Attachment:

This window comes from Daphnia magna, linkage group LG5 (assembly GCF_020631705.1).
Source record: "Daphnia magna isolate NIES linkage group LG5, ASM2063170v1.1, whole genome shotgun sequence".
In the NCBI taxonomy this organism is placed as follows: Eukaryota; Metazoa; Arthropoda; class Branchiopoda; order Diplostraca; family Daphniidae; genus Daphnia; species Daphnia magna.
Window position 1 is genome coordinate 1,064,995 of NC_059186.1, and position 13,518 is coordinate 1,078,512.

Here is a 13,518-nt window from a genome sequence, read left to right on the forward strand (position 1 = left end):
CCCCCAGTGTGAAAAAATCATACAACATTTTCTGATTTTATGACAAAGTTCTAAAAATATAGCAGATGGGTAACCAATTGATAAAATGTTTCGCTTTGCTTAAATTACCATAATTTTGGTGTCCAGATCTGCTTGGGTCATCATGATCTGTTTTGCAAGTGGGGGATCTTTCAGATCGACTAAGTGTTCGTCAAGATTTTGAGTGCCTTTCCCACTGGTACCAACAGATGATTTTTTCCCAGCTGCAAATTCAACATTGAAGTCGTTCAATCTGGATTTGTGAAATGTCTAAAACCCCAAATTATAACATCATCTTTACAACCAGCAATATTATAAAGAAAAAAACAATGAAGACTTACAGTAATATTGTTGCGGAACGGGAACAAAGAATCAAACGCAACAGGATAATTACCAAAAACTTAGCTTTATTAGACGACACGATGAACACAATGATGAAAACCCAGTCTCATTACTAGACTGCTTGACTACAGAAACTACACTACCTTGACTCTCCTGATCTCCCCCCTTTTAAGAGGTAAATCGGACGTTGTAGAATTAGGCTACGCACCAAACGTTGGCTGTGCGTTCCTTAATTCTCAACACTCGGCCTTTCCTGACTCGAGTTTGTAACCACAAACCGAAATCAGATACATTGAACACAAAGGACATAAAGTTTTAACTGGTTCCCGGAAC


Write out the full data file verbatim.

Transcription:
This window comes from Daphnia magna, linkage group LG5 (assembly GCF_020631705.1).
Source record: "Daphnia magna isolate NIES linkage group LG5, ASM2063170v1.1, whole genome shotgun sequence".
In the NCBI taxonomy this organism is placed as follows: Eukaryota; Metazoa; Arthropoda; class Branchiopoda; order Diplostraca; family Daphniidae; genus Daphnia; species Daphnia magna.
Window position 1 is genome coordinate 1,064,995 of NC_059186.1, and position 13,518 is coordinate 1,078,512.

Here is a 13,518-nt window from a genome sequence, read left to right on the forward strand (position 1 = left end):
CCCCCAGTGTGAAAAAATCATACAACATTTTCTGATTTTATGACAAAGTTCTAAAAATATAGCAGATGGGTAACCAATTGATAAAATGTTTCGCTTTGCTTAAATTACCATAATTTTGGTGTCCAGATCTGCTTGGGTCATCATGATCTGTTTTGCAAGTGGGGGATCTTTCAGATCGACTAAGTGTTCGTCAAGATTTTGAGTGCCTTTCCCACTGGTACCAACAGATGATTTTTTCCCAGCTGCAAATTCAACATTGAAGTCGTTCAATCTGGATTTGTGAAATGTCTAAAACCCCAAATTATAACATCATCTTTACAACCAGCAATATTATAAAGAAAAAAACAATGAAGACTTACAGTAATATTGTTGCGGAACGGGAACAAAGAATCAAACGCAACAGGATAATTACCAAAAACTTAGCTTTATTAGACGACACGATGAACACAATGATGAAAACCCAGTCTCATTACTAGACTGCTTGACTACAGAAACTACACTACCTTGACTCTCCTGATCTCCCCCCTTTTAAGAGGTAAATCGGACGTTGTAGAATTAGGCTACGCACCAAACGTTGGCTGTGCGTTCCTTAATTCTCAACACTCGGCCTTTCCTGACTCGAGTTTGTAACCACAAACCGAAATCAGATACATTGAACACAAAGGACATAAAGTTTTAACTGGTTCCCGGAAC